So tho sum up, I would rate the view through these Kowa's as very good and far better than you would expect to find on a mid-sized binocular in this price bracket.
Best Binoculars Rating for Image Quality: 7/10
In the table below I have compared some of the main stats and features of these Kowa YF binoculars with that of some similar sized binoculars that I have reviewed in the past:
|Kowa 8x30 YF||Kowa 8x32 SV||Swarovski 8x32 Traveler EL||Kowa Genesis 10x33 XD||Minox 8x33 BL Binoculars|
|Price (approx):||$105 (£150)||$200 (£210)||$1639 (£1360)||$1200 (£900)||$470 (£370)|
|Weight:||16.7ozs (475g)||19.9ozs (565g)||21.5oz (610g)||20.8ozs (590g)||650g|
|Length:||4.6in (11.8cm)||5.4in (13.8cm)||5.4in (9.8cm)||5.2in (13.3cm)||5.4in (13.7cm)|
|Width:||6.3in (16cm)||4.9in (12.4cm)||4.5in (11.4cm)||4.1in (10.3cm)||5.1in (13cm)|
|Close Focusing Distance:||6.9ft||6.5ft||2.1m (7ft)||1.5m (4.9ft)||8.2ft|
|Field of View at 1000yds:||396ft||408ft||420ft||357ft||421ft|
|Phase Correction||Not Needed||Yes||Yes||Yes||Yes|
|Lens Coatings||Fully Multi-Coated||Fully Multi-Coated||Fully Multi-Coated||Fully Multi-Coated||Fully Multi-Coated|
Whist it may not seem fair to compare these mid priced binoculars with some very top of the range models, it does help to put them into perspective and show that in terms of their main specifications they do compete very well.
The next strap that comes with the Kowa YF series binoculars is nice and wide and very well padded. It looks to be well made and is of fairly good quality, but is not quite as deluxe as what you get with the Kowa Genesis 10x33 XD Binoculars for example. I like the attention to detail in that the padded section that hangs around your neck is curved to ensure that it hangs more naturally.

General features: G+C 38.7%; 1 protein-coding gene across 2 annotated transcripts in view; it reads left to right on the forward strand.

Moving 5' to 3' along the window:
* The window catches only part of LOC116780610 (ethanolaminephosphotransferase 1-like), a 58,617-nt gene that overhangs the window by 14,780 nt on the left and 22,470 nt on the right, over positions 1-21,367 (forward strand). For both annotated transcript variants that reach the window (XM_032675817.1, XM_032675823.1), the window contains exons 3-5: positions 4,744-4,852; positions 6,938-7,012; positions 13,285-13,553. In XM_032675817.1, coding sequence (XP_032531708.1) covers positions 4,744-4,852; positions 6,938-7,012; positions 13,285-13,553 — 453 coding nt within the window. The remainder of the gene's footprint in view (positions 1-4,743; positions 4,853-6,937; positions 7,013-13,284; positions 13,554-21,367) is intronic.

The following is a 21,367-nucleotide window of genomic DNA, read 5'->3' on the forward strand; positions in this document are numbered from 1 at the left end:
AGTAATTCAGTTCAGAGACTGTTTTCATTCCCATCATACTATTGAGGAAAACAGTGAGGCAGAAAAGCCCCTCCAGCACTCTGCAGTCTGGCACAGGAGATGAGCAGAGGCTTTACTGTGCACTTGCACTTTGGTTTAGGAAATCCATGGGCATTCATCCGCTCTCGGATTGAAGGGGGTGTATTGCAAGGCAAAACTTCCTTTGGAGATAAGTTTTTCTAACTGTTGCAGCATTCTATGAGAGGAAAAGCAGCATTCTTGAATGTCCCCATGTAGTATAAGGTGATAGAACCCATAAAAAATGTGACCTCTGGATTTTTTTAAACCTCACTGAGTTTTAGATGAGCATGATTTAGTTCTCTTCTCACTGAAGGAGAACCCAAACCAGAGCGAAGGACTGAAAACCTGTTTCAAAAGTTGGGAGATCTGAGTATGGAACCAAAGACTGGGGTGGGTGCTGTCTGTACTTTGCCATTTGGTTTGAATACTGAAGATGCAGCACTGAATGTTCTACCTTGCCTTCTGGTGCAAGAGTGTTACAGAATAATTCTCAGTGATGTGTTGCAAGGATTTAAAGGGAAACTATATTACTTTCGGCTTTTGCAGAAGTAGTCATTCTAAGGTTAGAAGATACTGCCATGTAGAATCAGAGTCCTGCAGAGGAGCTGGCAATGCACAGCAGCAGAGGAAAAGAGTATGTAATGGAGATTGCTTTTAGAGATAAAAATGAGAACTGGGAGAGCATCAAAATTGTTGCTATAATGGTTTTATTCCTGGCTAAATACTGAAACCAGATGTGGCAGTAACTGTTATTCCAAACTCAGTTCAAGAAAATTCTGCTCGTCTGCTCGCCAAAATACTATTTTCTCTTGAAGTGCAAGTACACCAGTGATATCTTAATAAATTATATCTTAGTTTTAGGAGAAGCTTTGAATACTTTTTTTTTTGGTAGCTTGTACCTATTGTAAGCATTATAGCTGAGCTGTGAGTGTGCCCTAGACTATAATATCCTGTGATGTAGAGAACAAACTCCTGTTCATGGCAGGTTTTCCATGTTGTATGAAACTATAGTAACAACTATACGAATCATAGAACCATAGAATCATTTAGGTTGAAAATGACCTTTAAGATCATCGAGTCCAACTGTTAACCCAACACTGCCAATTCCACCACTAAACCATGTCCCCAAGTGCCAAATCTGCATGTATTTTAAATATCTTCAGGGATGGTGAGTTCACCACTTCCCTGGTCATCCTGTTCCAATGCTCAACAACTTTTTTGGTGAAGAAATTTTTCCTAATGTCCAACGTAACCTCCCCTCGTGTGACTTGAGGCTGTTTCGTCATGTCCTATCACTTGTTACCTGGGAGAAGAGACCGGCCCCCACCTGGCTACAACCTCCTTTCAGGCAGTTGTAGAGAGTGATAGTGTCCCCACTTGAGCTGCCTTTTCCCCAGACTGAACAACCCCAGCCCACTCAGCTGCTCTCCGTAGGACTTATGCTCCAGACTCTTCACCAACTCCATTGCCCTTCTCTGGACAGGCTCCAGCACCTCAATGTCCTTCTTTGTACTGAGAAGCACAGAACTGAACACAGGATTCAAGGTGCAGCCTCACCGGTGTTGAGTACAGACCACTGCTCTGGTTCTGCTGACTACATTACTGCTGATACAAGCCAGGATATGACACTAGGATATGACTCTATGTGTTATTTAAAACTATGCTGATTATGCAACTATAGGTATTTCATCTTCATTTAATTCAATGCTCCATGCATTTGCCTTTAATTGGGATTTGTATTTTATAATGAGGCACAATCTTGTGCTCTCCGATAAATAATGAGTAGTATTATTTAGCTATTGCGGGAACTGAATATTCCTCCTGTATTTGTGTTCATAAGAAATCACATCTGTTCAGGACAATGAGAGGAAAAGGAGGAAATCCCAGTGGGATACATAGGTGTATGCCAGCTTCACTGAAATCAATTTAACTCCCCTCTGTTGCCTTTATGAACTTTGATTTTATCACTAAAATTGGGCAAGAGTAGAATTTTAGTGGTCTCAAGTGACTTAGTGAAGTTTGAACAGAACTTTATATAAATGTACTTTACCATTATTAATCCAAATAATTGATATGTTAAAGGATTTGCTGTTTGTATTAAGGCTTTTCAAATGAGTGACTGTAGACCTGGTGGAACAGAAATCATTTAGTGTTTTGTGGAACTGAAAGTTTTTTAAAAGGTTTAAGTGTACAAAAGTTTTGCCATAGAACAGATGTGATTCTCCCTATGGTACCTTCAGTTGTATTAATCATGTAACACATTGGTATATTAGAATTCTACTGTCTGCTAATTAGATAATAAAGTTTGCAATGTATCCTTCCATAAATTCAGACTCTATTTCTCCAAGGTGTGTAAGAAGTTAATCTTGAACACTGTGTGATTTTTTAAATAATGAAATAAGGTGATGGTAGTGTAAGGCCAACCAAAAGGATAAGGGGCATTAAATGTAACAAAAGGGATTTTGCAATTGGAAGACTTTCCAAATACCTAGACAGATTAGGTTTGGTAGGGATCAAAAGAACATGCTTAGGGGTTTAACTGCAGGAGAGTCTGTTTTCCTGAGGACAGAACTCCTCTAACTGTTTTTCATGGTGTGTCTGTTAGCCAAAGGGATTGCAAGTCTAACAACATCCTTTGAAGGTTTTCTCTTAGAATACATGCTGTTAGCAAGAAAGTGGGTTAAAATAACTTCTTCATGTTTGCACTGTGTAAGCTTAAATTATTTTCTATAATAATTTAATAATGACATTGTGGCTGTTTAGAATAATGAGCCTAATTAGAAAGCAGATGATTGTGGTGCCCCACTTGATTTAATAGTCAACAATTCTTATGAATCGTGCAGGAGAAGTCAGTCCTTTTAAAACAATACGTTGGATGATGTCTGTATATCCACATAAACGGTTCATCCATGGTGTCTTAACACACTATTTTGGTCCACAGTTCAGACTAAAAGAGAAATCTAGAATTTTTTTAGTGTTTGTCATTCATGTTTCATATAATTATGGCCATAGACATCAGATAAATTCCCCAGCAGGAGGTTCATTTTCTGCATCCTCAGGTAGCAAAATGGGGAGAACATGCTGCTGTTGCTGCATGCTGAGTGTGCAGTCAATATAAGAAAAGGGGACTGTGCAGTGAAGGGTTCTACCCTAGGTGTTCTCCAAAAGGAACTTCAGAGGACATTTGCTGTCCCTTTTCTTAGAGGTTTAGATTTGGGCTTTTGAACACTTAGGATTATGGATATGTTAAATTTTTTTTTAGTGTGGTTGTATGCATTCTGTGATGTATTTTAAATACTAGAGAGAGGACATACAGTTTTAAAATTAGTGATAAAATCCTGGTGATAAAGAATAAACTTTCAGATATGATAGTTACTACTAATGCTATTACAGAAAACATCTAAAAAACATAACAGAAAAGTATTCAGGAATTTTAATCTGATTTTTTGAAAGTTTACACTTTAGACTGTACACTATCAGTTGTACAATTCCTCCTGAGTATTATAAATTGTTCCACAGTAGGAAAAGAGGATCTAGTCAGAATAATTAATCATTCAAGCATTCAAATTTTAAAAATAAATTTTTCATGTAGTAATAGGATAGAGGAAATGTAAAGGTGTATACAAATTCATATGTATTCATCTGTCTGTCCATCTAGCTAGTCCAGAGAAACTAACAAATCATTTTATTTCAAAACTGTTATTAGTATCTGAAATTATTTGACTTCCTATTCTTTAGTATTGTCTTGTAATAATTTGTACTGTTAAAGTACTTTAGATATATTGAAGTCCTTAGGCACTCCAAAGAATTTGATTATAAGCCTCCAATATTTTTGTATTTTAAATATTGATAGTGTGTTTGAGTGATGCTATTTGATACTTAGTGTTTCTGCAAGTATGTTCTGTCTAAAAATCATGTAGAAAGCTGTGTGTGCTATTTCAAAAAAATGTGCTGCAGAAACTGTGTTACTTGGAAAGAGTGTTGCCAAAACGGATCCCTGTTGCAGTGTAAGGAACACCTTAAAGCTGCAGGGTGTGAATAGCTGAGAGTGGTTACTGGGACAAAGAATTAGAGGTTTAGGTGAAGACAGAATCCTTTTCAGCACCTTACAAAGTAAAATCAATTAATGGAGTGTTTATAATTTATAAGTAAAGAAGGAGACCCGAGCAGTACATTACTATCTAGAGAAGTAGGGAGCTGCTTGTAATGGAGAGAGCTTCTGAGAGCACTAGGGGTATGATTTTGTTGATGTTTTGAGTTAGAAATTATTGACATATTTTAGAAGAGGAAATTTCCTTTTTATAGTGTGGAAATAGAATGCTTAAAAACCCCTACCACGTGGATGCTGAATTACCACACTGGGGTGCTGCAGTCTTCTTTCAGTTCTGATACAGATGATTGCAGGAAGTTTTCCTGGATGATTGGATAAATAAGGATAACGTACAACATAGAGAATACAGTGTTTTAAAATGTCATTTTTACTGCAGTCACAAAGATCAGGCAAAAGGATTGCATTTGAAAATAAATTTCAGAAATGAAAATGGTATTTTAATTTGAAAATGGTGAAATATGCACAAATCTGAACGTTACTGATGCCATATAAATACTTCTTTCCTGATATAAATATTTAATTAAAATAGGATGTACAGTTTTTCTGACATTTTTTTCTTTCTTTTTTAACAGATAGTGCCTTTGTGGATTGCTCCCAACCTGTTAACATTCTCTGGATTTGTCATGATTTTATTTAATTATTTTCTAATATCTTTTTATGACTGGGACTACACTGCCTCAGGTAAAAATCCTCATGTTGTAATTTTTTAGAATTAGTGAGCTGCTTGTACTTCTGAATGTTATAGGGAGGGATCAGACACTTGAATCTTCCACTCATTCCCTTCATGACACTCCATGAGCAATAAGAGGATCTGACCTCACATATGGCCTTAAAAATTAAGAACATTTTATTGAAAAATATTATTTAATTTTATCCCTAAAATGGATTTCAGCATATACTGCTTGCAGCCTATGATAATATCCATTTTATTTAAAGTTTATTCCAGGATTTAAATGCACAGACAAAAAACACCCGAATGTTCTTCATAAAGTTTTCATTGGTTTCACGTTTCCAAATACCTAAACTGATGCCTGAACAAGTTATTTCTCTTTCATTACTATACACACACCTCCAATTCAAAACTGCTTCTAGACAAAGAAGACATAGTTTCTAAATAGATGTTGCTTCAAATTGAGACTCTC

The soft carry case is nice and roomy and makes it easy to store the optics with the eyecups fully extended and with the Interpupillary Distance set to maximum. The case does not come with it's own strap, so to carry it on your shoulder, you feed the binocular's neck strap out the sides of the lid when they are in the case. On the back of the case there is a loop which you can thread your belt through to carry it on your waist. The flip up lid is held closed with a strip of Velcro. Unfortunately there are no extra pockets on the outside or inside which are useful for carrying things like lens cleaning cloths, some money, keys or other small personal items.
The eye-piece cover (rain guard) is made from a very flexible plastic/rubber and fits nicely, if just a little too loosely onto the eye-pieces meaning that it is possible that they could come away accidentally. I like the fact that it has a flexible bridge between the two cups that allow for the different distances between the two eyepieces depending on your inter-pupillary adjustment. This is something that is often overlooked by manufacturers meaning that the eyepiece covers wont fit, unless you store your binoculars fully open, which can be a real pain as you have to adjust them every time you use and replace your binoculars.
The objective lens covers are made from plastic and fit well into to the ends of the barrels of the binocular and should not fall off that easily. Each of them has a loop which can be used to attach them them to the neck strap.
Rather surprising is that these Kowa binoculars did not come with a lens cleaning cloth, but I guess to keep the cost down they have to make sacrifices somewhere.